The Flaten Art Museum exhibit features original works by nationally renowned artists

Interdisciplinary artist Pamela Council in Times Square in New York City, where “A Fountain for Survivors” was recently unveiled.

When New York’s iconic Times Square recently unveiled its very first fountain, national media like the New York Times and National Public Radio hailed the artist behind the landmark work: Pamela Council, a New York-based interdisciplinary artist whose work focuses on “creating fountains for black joy.”

Kenya (Robinson)
Kenya (Robinson)

Students, faculty, staff and visitors to St. Olaf College will soon be able to see new original works by the Council, as well as acclaimed artists Kenya (Robinson) and Yvette Mayorga, in an exhibition at the Flaten Art Museum titled Liberating adornment.

Curated by Jillian Hernandez, the exhibition explores how the Council, Mayorga and Kenya (Robinson) are mobilizing femininity to claim beauty, care and abundance for blacks and Latinxes. Moving away from the masculinist aesthetic of American militarism and the Black and Chicanx movements of the 1970s, artists generate alternative visualities to address pressing social issues of the contemporary moment. The works in this exhibition invite the viewer to appreciate the paths of personal and collective freedom that are offered on a daily basis through beauty rituals, domestic decoration, clothing, sequins, gold and rhinestones.

Liberating adornment will be on view from November 5 to January 23, with an opening event at 5 p.m. on November 5 at the Viking Theater that will feature a Kenya (Robinson) ‘s BLACK OF ENTITLEMENT (2021) video premiere and panel discussion. Moderated by Hernandez, Kenya (Robinson) will be joined by moving image artist Rini Yun Keagy, St. Olaf Visiting Assistant Professor of Dance Arneshia Williams, and St. Olaf Assistant Professor of Music Tesfa Wondemagegnehu. All are invited to a reception at the Flaten Art Museum immediately after the screening and panel discussion.

Yvette Mayorga is a multidisciplinary artist based in Chicago, Illinois.
Yvette Mayorga is a multidisciplinary artist based in Chicago, Illinois.

While Hernandez and Robinson are on campus, they’ll hang out with black, Latin, and queer college students in the gallery. Members of student organizations such as UPRISING, Black Ensemble, Cultural Union for Black Expression (CUBE), Karibu, ¡Presente !, Somos and Queer Ole Individuals (QOI) will have the opportunity to meet and work with the curator and the ‘artist.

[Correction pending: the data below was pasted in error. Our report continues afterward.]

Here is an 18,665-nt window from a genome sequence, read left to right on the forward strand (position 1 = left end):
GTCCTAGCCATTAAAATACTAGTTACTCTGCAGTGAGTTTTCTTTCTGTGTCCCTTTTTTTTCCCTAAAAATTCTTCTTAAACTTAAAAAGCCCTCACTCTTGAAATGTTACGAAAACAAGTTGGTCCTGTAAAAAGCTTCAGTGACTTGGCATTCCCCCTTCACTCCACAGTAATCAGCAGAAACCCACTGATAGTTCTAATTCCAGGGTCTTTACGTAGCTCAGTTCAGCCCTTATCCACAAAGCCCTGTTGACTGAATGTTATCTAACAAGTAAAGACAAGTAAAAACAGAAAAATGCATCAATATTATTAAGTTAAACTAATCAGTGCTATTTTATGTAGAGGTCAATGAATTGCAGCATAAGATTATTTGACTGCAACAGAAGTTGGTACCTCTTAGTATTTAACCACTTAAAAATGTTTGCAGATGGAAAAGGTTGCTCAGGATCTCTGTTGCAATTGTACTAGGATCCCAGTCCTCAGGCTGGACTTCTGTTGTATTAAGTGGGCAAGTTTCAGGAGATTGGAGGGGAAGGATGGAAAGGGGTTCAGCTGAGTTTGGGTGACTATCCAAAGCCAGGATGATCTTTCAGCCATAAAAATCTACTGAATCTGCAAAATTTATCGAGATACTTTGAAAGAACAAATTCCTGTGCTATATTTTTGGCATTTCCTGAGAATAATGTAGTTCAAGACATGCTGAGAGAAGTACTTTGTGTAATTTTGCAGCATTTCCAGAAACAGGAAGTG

Yvette Mayorga, "A 6th century vase (after the century vase circa 1876)," 2019. Image courtesy of the artist.
Yvette Mayorga, “A Vase of the Century 6 (After Century Vase c. 1876)”, 2019. Image courtesy of the artist.

During the duration of the exhibition, the Flaten Art Museum and the Oles Against Inequality hair salon, initiated by the students of St. Olaf, also team up to host a pop-up shop at the Center for Art and Dance, connecting the Self-care themes from the exhibition to a campus initiative. make hair care, and the community that supports it, more accessible on campus.

Flaten Art Museum director Jane Becker Nelson ’04 says it’s important for university museums and galleries, which often have sufficient resources, to support the creation of new work by under-represented artists.

Kenya (Robinson), "Still being processed," 2021. Image courtesy of the artist.
Kenya (Robinson), “Still Processing”, 2021. Image courtesy of the artist.

“Where we put our resources is important,” she says. “As a white curator in a predominantly white institution, it is important for me to step aside in order to amplify the practices of curators and artists of color, and to devote our resources to those who have been historically under-represented and even excluded from the institutions that play such a powerful role in the advancement of artistic careers.

Tip from Pamela, Installation image of BLAXIDERMY Pink at UTA Artist's Space, 2021. Image courtesy of the artist.
Tip from Pamela, Installation image of BLAXIDERMY Pink at UTA Artist’s Space, 2021. Image courtesy of the artist.

Becker Nelson notes that it is also essential for students and young artists of color to have mentors who are like them and understand their lived experience.

“We have a thriving black student-led conservation project called UPRISING which is now in its fifth year. For the past four years, I have mentored these conservative students. They also need to see curators and artists who are like them, who have faced – and overcome – the same institutional racism and the same obstacles, ”she says. “And they need to have access to it.”

Bring the work of Hernandez, Council, Mayorga and Kenya (Robinson) to campus to Liberating adornment, she says, is an important step towards that representation and access.


Source link

Previous

Noguchi Museum exhibits lights, orbs, and inflatables

Next

Vladimir Putin sends his greetings to the Union of Russian Museums on the 20th anniversary of its establishment

Leave a Reply

Your email address will not be published. Required fields are marked *

Check Also